Advance praise for A Season for Martyrs
In A Season for Martyrs, Bina Shah mixes myth with history and the personal with the political to sing of Sindh in the past and mourn for Pakistan in the present: a musical and mesmerizing work.
― TABISH KHAIR, author of How to Fight Islamist Terror from the Missionary Position
A Season for Martyrs not only tells an excellent story, set in the last three months of Benazir Bhutto’s life, but deftly interweaves it with the myths of the Sufi saints, who are buried and remembered in the Sindh province of Pakistan. The historical and mythical aspects of this important novel are to be savored: Bina Shah is an admirable writer.
― BAPSI SIDHWA, author of Cracking India
Listen to the voice of Bina Shah–you will hear a young, confident, compassionate new Pakistan. Her latest novel not only sparkles with wit and wisdom but is a deeply moving paean to the power of love for the author’s Pakistani culture and people.
― PROFESSOR AKBAR AHMED, author, playwright, poet, and Chair of Islamic Studies at American University
An intriguing novel that blends events in contemporary Pakistan with ancient Sindh . . . Bina Shah has drawn heavily on her own cultural heritage, rich in its diversity and contradictions.
― VICTORIA SCHOFIELD, biographer, military historian, and author of Kashmir in the Conflict, Afghan Frontier and Bhutto: Trial and Execution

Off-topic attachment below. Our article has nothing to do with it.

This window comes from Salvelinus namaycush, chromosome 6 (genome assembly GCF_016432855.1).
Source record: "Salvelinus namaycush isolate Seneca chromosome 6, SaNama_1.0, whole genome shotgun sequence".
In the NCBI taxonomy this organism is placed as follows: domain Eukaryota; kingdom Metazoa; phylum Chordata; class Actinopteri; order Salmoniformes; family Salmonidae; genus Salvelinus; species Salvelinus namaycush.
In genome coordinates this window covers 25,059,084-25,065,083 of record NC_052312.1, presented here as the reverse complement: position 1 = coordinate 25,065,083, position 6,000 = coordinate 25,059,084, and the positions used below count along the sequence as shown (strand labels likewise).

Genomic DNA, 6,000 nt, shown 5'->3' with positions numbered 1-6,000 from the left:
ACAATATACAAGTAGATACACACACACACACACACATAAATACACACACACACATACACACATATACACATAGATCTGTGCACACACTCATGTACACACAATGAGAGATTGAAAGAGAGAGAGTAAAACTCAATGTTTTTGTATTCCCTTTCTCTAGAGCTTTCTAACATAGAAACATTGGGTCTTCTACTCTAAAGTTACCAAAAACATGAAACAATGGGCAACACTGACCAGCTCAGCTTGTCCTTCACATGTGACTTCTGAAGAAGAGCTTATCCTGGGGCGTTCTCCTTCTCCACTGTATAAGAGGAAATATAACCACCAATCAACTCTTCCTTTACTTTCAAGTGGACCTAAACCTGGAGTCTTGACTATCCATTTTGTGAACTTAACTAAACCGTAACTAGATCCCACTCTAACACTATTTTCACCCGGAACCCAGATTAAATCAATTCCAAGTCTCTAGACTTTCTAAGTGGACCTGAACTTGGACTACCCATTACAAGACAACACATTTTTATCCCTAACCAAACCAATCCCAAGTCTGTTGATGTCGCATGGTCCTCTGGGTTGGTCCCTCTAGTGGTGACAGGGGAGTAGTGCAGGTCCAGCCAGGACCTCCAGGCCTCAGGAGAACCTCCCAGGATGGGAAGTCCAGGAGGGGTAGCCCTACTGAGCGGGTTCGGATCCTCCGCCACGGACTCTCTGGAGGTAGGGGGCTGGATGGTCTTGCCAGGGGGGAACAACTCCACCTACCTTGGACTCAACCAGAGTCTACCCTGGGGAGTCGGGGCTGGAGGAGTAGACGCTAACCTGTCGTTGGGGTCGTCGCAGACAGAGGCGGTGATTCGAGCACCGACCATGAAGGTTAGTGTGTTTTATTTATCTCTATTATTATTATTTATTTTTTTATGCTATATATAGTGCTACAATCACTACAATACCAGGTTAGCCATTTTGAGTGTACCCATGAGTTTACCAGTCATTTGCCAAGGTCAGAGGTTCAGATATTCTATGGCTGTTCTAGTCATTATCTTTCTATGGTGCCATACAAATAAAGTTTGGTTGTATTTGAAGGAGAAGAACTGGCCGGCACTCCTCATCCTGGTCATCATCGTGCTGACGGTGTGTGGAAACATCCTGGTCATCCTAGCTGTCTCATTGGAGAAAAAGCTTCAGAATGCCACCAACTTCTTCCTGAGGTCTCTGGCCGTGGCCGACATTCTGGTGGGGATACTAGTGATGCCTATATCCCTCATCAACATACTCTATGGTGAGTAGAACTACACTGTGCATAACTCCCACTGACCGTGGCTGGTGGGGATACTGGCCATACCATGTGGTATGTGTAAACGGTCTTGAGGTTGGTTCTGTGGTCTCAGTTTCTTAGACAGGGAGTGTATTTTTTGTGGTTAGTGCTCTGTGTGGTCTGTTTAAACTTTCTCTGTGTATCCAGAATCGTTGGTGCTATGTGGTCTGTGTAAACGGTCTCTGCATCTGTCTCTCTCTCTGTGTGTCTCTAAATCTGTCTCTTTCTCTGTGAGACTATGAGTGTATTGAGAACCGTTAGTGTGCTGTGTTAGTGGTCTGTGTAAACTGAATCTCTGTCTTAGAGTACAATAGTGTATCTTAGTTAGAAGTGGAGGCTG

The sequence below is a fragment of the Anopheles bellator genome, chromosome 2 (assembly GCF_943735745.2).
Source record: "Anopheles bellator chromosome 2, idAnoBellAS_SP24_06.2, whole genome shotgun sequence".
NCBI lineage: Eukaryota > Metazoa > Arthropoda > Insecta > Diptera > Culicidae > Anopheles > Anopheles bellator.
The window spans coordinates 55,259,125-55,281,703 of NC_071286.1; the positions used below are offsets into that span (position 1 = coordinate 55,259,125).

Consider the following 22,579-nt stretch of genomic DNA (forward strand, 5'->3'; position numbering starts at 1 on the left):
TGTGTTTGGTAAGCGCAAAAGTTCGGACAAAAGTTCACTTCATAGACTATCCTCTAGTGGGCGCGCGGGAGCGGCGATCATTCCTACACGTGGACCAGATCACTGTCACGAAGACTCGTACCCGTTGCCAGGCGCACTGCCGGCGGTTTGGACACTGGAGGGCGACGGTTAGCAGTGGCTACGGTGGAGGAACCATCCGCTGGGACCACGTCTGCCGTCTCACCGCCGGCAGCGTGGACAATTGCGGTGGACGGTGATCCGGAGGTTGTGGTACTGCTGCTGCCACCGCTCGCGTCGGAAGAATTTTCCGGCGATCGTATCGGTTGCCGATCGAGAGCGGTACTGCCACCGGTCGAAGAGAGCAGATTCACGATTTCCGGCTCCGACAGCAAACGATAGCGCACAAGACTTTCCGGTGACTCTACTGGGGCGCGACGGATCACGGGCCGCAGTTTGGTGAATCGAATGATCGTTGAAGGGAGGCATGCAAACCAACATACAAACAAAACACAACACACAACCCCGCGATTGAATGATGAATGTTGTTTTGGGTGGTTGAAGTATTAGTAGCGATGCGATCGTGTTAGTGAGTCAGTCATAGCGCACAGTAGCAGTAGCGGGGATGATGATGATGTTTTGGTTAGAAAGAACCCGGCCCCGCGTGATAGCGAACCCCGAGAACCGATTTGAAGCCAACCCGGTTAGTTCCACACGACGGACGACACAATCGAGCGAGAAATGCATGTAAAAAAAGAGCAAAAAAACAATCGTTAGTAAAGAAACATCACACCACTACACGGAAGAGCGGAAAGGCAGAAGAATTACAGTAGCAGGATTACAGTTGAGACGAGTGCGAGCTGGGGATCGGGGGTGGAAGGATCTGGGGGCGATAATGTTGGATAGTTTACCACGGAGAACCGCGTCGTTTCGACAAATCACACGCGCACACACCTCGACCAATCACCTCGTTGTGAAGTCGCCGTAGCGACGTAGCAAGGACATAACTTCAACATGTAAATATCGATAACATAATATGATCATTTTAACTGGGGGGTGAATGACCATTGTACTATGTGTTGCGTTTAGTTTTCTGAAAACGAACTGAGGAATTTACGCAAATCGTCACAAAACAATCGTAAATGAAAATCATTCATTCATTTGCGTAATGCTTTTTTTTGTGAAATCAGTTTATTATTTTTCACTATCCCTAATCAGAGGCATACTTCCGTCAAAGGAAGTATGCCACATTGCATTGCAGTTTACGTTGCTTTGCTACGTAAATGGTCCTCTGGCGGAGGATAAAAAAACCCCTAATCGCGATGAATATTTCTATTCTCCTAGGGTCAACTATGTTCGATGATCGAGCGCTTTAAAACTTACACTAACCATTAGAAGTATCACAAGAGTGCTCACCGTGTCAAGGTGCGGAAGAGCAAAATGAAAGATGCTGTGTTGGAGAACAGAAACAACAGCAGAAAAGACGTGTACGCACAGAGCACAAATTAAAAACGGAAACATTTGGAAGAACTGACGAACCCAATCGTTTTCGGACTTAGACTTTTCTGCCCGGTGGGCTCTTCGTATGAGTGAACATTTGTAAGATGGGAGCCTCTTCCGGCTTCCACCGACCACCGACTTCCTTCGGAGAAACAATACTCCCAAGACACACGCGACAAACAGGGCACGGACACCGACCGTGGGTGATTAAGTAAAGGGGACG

About the Book
The U.S. literary debut of an up-and-coming Pakistani novelist and journalist.
The last three months of Benazir Bhutto’s life — from her arrival back in Pakistan on October 18, 2007, to her untimely death in a shooting-cum-suicide bombing on December 27th– is told through the eyes of a young television journalist in Bina Shah’s intense confessional novel A Season for Martyrs.
The estranged son of a wealthy landowner from the interior region of Sindh, Ali Sikandar, is assigned by his producer to cover the arrival of Benazir Bhutto, the opposition leader who has returned home to Karachi after eight years of exile to take part in the presidential race. But Ali finds himself swept up in events larger than his individual struggle for identity and love when he joins the People’s Resistance Movement, a civil group that opposes the current government of President Musharraf, the benevolent dictator turned strongman. Amidst deadly terrorist attacks, protest marches and rallies in favor of and against Bhutto, this contemporary narrative thread weaves in flashbacks that chronicle the history of Ali’s own feudal family and its connection to the Bhutto family.
As Shah illustrates with extraordinary depth the many contradictions of a country that still struggles to fully embrace modernity, Ali’s life opens in a new direction and the young man rediscovers love, the desire to fight and the power to forgive his father.
About the Author
Bina Shah has recently become a regular contributor to The International New York Times. She is a Pakistani writer who is a frequent guest on the BBC. She has contributed essays to Granta, The Independent, and The Guardian and writes a monthly column for Dawn, the top English-language newspaper in Pakistan. She holds degrees from Wellesley College and the Harvard Graduate School of Education, and is an alumna of the University of Iowa’s International Writers Workshop. Her novel Slum Child was a bestseller in Italy, and she has been published in English, Spanish, German and Italian. A Season for Martyrs is her U.S. debut. She lives in Karachi.